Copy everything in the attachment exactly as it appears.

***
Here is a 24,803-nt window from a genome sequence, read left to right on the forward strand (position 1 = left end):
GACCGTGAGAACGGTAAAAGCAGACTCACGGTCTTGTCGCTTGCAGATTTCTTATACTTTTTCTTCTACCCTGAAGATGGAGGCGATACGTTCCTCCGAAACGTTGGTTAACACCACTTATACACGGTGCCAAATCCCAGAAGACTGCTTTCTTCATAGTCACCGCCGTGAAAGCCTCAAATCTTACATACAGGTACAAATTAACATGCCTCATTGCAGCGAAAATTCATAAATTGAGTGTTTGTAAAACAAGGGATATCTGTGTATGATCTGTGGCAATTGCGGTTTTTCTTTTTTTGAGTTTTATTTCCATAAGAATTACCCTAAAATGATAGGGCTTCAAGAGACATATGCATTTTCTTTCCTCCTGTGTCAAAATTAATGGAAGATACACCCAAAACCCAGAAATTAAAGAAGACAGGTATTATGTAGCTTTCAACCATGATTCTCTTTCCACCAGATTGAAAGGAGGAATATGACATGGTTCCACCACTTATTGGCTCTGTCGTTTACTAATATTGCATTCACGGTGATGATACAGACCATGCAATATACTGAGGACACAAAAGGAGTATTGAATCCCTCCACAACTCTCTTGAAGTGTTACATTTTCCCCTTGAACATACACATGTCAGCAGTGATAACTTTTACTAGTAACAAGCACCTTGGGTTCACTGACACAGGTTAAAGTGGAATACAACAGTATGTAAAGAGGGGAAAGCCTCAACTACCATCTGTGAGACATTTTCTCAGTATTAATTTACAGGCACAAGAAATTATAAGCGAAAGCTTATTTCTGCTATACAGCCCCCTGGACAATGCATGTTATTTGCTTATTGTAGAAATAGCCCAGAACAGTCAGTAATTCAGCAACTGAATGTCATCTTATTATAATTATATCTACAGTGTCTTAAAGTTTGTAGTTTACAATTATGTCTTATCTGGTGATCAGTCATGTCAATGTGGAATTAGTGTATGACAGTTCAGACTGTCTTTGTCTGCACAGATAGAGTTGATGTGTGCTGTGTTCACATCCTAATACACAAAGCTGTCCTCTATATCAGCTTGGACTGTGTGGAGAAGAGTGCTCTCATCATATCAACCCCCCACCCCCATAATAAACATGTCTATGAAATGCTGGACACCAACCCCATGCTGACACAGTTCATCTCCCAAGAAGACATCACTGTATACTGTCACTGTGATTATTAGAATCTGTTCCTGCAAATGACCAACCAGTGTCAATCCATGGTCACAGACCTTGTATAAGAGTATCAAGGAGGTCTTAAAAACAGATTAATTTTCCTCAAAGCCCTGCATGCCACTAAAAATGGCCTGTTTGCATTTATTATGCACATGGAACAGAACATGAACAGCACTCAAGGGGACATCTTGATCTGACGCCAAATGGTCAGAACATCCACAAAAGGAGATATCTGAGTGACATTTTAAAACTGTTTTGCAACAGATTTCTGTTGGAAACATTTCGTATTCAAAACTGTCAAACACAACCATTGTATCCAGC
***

Here is a 24,803-nt window from a genome sequence, read left to right on the forward strand (position 1 = left end):
GACCGTGAGAACGGTAAAAGCAGACTCACGGTCTTGTCGCTTGCAGATTTCTTATACTTTTTCTTCTACCCTGAAGATGGAGGCGATACGTTCCTCCGAAACGTTGGTTAACACCACTTATACACGGTGCCAAATCCCAGAAGACTGCTTTCTTCATAGTCACCGCCGTGAAAGCCTCAAATCTTACATACAGGTACAAATTAACATGCCTCATTGCAGCGAAAATTCATAAATTGAGTGTTTGTAAAACAAGGGATATCTGTGTATGATCTGTGGCAATTGCGGTTTTTCTTTTTTTGAGTTTTATTTCCATAAGAATTACCCTAAAATGATAGGGCTTCAAGAGACATATGCATTTTCTTTCCTCCTGTGTCAAAATTAATGGAAGATACACCCAAAACCCAGAAATTAAAGAAGACAGGTATTATGTAGCTTTCAACCATGATTCTCTTTCCACCAGATTGAAAGGAGGAATATGACATGGTTCCACCACTTATTGGCTCTGTCGTTTACTAATATTGCATTCACGGTGATGATACAGACCATGCAATATACTGAGGACACAAAAGGAGTATTGAATCCCTCCACAACTCTCTTGAAGTGTTACATTTTCCCCTTGAACATACACATGTCAGCAGTGATAACTTTTACTAGTAACAAGCACCTTGGGTTCACTGACACAGGTTAAAGTGGAATACAACAGTATGTAAAGAGGGGAAAGCCTCAACTACCATCTGTGAGACATTTTCTCAGTATTAATTTACAGGCACAAGAAATTATAAGCGAAAGCTTATTTCTGCTATACAGCCCCCTGGACAATGCATGTTATTTGCTTATTGTAGAAATAGCCCAGAACAGTCAGTAATTCAGCAACTGAATGTCATCTTATTATAATTATATCTACAGTGTCTTAAAGTTTGTAGTTTACAATTATGTCTTATCTGGTGATCAGTCATGTCAATGTGGAATTAGTGTATGACAGTTCAGACTGTCTTTGTCTGCACAGATAGAGTTGATGTGTGCTGTGTTCACATCCTAATACACAAAGCTGTCCTCTATATCAGCTTGGACTGTGTGGAGAAGAGTGCTCTCATCATATCAACCCCCCACCCCCATAATAAACATGTCTATGAAATGCTGGACACCAACCCCATGCTGACACAGTTCATCTCCCAAGAAGACATCACTGTATACTGTCACTGTGATTATTAGAATCTGTTCCTGCAAATGACCAACCAGTGTCAATCCATGGTCACAGACCTTGTATAAGAGTATCAAGGAGGTCTTAAAAACAGATTAATTTTCCTCAAAGCCCTGCATGCCACTAAAAATGGCCTGTTTGCATTTATTATGCACATGGAACAGAACATGAACAGCACTCAAGGGGACATCTTGATCTGACGCCAAATGGTCAGAACATCCACAAAAGGAGATATCTGAGTGACATTTTAAAACTGTTTTGCAACAGATTTCTGTTGGAAACATTTCGTATTCAAAACTGTCAAACACAACCATTGTATCCAGC